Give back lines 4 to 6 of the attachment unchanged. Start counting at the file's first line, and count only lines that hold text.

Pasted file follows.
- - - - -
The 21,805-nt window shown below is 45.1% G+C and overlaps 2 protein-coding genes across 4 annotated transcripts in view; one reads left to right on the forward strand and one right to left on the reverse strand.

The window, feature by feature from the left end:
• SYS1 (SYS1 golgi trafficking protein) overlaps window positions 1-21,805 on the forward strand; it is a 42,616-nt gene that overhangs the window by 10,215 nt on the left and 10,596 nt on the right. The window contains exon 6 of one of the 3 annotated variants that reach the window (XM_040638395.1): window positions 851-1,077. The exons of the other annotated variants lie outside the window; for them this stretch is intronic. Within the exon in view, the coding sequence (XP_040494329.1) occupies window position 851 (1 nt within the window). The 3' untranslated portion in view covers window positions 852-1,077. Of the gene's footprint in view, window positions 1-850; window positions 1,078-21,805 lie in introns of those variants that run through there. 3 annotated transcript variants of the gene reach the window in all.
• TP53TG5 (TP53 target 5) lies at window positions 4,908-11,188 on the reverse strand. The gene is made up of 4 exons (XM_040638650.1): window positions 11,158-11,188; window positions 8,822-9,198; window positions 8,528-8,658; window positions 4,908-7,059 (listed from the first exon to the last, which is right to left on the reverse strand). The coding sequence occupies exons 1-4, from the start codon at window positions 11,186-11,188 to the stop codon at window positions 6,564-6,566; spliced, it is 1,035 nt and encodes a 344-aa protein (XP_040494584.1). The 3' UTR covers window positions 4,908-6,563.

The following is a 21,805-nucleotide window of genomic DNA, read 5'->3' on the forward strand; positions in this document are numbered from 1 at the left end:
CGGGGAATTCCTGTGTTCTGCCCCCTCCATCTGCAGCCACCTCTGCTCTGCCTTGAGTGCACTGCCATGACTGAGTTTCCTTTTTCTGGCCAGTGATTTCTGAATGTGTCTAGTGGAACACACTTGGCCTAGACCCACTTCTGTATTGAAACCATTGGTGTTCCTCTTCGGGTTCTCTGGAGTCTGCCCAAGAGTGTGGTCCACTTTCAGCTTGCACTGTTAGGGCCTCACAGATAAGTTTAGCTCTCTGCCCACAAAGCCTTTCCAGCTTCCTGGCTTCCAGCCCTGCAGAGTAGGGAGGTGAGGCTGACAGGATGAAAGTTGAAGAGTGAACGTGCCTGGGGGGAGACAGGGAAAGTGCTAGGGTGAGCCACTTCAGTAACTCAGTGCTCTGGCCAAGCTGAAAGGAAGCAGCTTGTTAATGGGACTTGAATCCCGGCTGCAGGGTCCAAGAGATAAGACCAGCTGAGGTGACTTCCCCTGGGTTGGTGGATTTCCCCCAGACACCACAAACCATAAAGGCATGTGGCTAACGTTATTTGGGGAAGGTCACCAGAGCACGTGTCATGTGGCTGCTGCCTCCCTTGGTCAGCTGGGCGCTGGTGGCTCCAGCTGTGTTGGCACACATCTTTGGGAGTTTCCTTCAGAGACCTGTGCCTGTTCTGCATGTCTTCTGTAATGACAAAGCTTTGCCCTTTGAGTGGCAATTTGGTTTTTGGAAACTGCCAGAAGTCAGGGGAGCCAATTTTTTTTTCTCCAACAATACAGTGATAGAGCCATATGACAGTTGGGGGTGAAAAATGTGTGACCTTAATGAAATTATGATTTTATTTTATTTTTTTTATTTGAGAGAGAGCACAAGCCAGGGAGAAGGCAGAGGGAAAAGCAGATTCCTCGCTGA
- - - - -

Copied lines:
• TP53TG5 (TP53 target 5) lies at window positions 4,908-11,188 on the reverse strand. The gene is made up of 4 exons (XM_040638650.1): window positions 11,158-11,188; window positions 8,822-9,198; window positions 8,528-8,658; window positions 4,908-7,059 (listed from the first exon to the last, which is right to left on the reverse strand). The coding sequence occupies exons 1-4, from the start codon at window positions 11,186-11,188 to the stop codon at window positions 6,564-6,566; spliced, it is 1,035 nt and encodes a 344-aa protein (XP_040494584.1). The 3' UTR covers window positions 4,908-6,563.

The following is a 21,805-nucleotide window of genomic DNA, read 5'->3' on the forward strand; positions in this document are numbered from 1 at the left end:
CGGGGAATTCCTGTGTTCTGCCCCCTCCATCTGCAGCCACCTCTGCTCTGCCTTGAGTGCACTGCCATGACTGAGTTTCCTTTTTCTGGCCAGTGATTTCTGAATGTGTCTAGTGGAACACACTTGGCCTAGACCCACTTCTGTATTGAAACCATTGGTGTTCCTCTTCGGGTTCTCTGGAGTCTGCCCAAGAGTGTGGTCCACTTTCAGCTTGCACTGTTAGGGCCTCACAGATAAGTTTAGCTCTCTGCCCACAAAGCCTTTCCAGCTTCCTGGCTTCCAGCCCTGCAGAGTAGGGAGGTGAGGCTGACAGGATGAAAGTTGAAGAGTGAACGTGCCTGGGGGGAGACAGGGAAAGTGCTAGGGTGAGCCACTTCAGTAACTCAGTGCTCTGGCCAAGCTGAAAGGAAGCAGCTTGTTAATGGGACTTGAATCCCGGCTGCAGGGTCCAAGAGATAAGACCAGCTGAGGTGACTTCCCCTGGGTTGGTGGATTTCCCCCAGACACCACAAACCATAAAGGCATGTGGCTAACGTTATTTGGGGAAGGTCACCAGAGCACGTGTCATGTGGCTGCTGCCTCCCTTGGTCAGCTGGGCGCTGGTGGCTCCAGCTGTGTTGGCACACATCTTTGGGAGTTTCCTTCAGAGACCTGTGCCTGTTCTGCATGTCTTCTGTAATGACAAAGCTTTGCCCTTTGAGTGGCAATTTGGTTTTTGGAAACTGCCAGAAGTCAGGGGAGCCAATTTTTTTTTCTCCAACAATACAGTGATAGAGCCATATGACAGTTGGGGGTGAAAAATGTGTGACCTTAATGAAATTATGATTTTATTTTATTTTTTTTATTTGAGAGAGAGCACAAGCCAGGGAGAAGGCAGAGGGAAAAGCAGATTCCTCGCTGA